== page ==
Like many of the women at Namwon, their mothers had been sent there because they’d been caught stealing. Both their mothers had died in childbirth, though from the stories the other women still told, Somkit’s birth had been more memorable and involved feet showing up where a head was supposed to be.

Pong wagged his finger at his friend to get him to scoot to the left.

A little more.

A little more. ­

There.

Finally, after all that waiting, Pong heard the soft pop of a mango stem. He gasped and smiled as the first mango of the season dropped straight into Somkit’s waiting arms.

But before Pong could join his friend and share their triumph, two older girls noticed what Somkit held in his hands.

“Hey, did you see that?” said one of the girls, propping herself up on her knobby elbows.

“Sure did,” said the other, cracking scab- covered knuckles. “Hey, Skin- and- Bones,” she called to Somkit. “What do you got for me today?”

“Uh-oh,” said Somkit, cradling the mango in one hand and bracing himself to stand up with the other.

He was useless in a fight, which meant that everyone liked fighting him the most. And he couldn’t run more than a few steps without coughing, which meant the fights usually ended badly.

Pong turned toward the guards who were leaning against the wall behind him, looking almost as bored with life in Namwon as the prisoners were.

“Excuse me, ma’am,” said Pong, bowing to the first guard.

She sucked on her teeth and slowly lifted one eyebrow.

“Ma’am, it’s those girls,” said Pong. “I think they’re going to take —”

“And what do you want me to do about it?” she snapped. “You kids need to learn to take care of yourselves.” ­

The other guard snorted. “Might be good for you to get kicked around a little. Toughen you up.”

A hot, angry feeling fluttered inside Pong’s chest. Of course the guards wouldn’t help. When did they ever? He looked at the women prisoners. ­ They stared back at him with flat, resigned eyes. ­ They were far past caring about one miserable mango.

Pong turned away from them and hurried back to his friend. ­ The girls approached Somkit slowly, savoring the coming brawl. “Quick, climb on,” he said, dropping to one knee.

“What?” said Somkit.

“Just get on!”

“Oh, man, I know how this is gonna turn out,” grumbled Somkit as he climbed onto Pong’s back, still clutching the mango.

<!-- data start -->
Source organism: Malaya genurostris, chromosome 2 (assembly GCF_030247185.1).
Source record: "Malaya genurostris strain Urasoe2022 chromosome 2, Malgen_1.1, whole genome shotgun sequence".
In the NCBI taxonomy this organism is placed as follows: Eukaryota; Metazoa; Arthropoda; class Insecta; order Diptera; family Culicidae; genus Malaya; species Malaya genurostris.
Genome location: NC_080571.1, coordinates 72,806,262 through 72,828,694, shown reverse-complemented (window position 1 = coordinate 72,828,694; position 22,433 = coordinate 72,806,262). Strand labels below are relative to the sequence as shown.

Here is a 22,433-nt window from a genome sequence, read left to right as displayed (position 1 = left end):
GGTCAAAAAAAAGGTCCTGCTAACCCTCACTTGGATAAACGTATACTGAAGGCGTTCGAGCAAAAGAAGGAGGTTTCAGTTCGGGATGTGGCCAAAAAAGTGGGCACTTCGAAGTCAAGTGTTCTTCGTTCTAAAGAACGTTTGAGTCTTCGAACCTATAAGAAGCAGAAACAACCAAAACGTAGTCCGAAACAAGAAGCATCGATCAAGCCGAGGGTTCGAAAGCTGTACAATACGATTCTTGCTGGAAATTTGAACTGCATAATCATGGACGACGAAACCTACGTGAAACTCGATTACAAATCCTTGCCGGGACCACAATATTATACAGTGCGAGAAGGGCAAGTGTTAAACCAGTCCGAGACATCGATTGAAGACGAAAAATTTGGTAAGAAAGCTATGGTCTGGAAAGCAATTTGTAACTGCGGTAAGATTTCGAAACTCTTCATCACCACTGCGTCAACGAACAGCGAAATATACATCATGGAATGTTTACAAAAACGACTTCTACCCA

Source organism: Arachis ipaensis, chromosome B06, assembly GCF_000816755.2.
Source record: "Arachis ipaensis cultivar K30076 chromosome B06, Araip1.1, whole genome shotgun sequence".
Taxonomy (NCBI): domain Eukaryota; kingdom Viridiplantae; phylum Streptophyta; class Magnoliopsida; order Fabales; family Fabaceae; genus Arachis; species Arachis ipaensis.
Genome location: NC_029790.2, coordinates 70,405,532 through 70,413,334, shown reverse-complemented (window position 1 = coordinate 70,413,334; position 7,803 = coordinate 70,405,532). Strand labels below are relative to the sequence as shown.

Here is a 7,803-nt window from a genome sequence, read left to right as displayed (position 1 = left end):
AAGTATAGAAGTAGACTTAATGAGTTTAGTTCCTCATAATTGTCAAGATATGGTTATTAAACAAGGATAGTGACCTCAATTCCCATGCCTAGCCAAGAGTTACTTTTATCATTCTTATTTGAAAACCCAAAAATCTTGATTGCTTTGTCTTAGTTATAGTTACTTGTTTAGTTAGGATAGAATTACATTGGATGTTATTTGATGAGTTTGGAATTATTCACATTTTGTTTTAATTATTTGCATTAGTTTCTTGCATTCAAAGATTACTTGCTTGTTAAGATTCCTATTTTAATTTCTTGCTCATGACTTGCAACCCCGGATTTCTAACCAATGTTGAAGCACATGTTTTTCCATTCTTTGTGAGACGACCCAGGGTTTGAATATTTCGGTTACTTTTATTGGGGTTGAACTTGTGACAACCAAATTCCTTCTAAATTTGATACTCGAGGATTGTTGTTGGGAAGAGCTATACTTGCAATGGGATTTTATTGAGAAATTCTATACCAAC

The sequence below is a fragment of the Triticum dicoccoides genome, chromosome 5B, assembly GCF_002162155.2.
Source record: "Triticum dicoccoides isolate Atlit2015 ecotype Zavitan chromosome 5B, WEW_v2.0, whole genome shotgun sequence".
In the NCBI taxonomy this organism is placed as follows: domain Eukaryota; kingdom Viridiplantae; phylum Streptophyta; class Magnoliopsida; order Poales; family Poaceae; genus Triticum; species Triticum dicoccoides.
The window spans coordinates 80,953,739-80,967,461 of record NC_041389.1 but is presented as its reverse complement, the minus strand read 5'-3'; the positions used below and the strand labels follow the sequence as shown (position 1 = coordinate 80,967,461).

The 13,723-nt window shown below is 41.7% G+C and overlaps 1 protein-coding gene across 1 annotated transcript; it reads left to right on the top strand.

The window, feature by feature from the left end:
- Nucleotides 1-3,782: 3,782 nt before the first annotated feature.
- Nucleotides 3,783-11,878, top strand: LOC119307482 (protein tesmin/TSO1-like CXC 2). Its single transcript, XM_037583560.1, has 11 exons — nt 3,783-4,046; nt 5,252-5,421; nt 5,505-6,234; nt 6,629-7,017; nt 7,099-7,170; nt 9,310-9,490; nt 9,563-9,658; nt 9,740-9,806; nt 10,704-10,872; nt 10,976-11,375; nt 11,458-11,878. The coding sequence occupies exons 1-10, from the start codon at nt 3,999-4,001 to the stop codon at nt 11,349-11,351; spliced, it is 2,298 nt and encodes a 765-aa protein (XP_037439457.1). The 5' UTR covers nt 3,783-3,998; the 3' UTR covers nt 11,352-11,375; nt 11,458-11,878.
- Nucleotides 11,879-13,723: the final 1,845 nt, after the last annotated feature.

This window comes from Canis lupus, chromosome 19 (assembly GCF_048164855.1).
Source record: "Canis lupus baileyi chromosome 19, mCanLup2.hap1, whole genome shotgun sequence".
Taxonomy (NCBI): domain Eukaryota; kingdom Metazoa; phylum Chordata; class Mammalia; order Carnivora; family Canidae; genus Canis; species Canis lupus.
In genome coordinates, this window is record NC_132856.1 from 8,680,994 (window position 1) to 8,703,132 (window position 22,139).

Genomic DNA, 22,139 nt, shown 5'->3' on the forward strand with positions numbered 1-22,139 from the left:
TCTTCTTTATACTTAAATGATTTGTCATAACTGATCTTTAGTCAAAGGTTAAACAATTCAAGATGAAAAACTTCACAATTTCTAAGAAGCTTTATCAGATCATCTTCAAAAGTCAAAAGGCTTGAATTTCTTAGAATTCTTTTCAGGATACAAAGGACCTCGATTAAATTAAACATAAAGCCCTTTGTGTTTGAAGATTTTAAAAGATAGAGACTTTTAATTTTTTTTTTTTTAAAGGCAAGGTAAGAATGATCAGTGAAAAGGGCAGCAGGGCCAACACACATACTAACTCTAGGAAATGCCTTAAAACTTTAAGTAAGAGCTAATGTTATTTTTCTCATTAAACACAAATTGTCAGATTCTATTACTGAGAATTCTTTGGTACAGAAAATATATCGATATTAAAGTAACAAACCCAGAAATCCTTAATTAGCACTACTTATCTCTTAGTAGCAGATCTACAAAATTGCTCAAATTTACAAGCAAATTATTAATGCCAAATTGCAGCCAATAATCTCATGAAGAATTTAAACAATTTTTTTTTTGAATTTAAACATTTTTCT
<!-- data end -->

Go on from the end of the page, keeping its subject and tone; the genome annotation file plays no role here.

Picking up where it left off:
Pong knew, too, but it couldn’t be helped. Because while Pong was better than anyone at paying attention, and almost as good as Somkit at waiting, he was terrible at ignoring when things weren’t fair.

And the most important thing to do in Namwon was to forget about life being fair.

“Where do you think you’re going?” asked the knobby-elbowed girl as she strode toward them.

“We caught this mango, fair and square,” said Pong, backing himself and Somkit away.

“You sure did,” said her scab- knuckled friend. “And if you hand it over right now, we’ll only punch you once each. Fair and square.”

“Just do it,” whispered Somkit. “It’s not worth —”

“You don’t deserve it just because you want it,” said Pong firmly. “And you’re not taking it from us.”

“Is that right?” said the girls. “Oh, man.” Somkit sighed. “Here we go!” ­ The girls shrieked and Pong took off . ­ They chased him as he galloped around and around the courtyard with Somkit clinging onto his back like a baby monkey.

“You can never just let things go!” Somkit shouted.

“We can’t . . . let them have it!” panted Pong. “It’s ours!” He dodged around clumps of smaller children, who watched gleefully, relieved not to be the ones about to get the life pummeled out of them.

“So what? A mango isn’t worth getting beat up over.” Somkit looked over his shoulder. “Go faster, man — they’re going to catch us!” ­

The guards leaning against the wall laughed as they watched the chase. “Go on, girls. Get ’em!” said one.

“Not yet, though,” said the other guard. “­ This is the best entertainment we’ve had all week!”

“I’m . . . getting . . . tired.” Pong huffed. “You better . . . eat that thing before I collapse!”

Warm mango juice dripped down the back of Pong’s neck as Somkit tore into the fruit with his teeth. “Oh, man. I was wrong. ­ This is worth getting beat up over.” Somkit reached over his friend’s shoulder and stuck a plug of mango into the corner of Pong’s mouth.

It was ripe and sweet, not stringy yet. Paradise.

 

Copyright © 2020 by Christina Soontornvat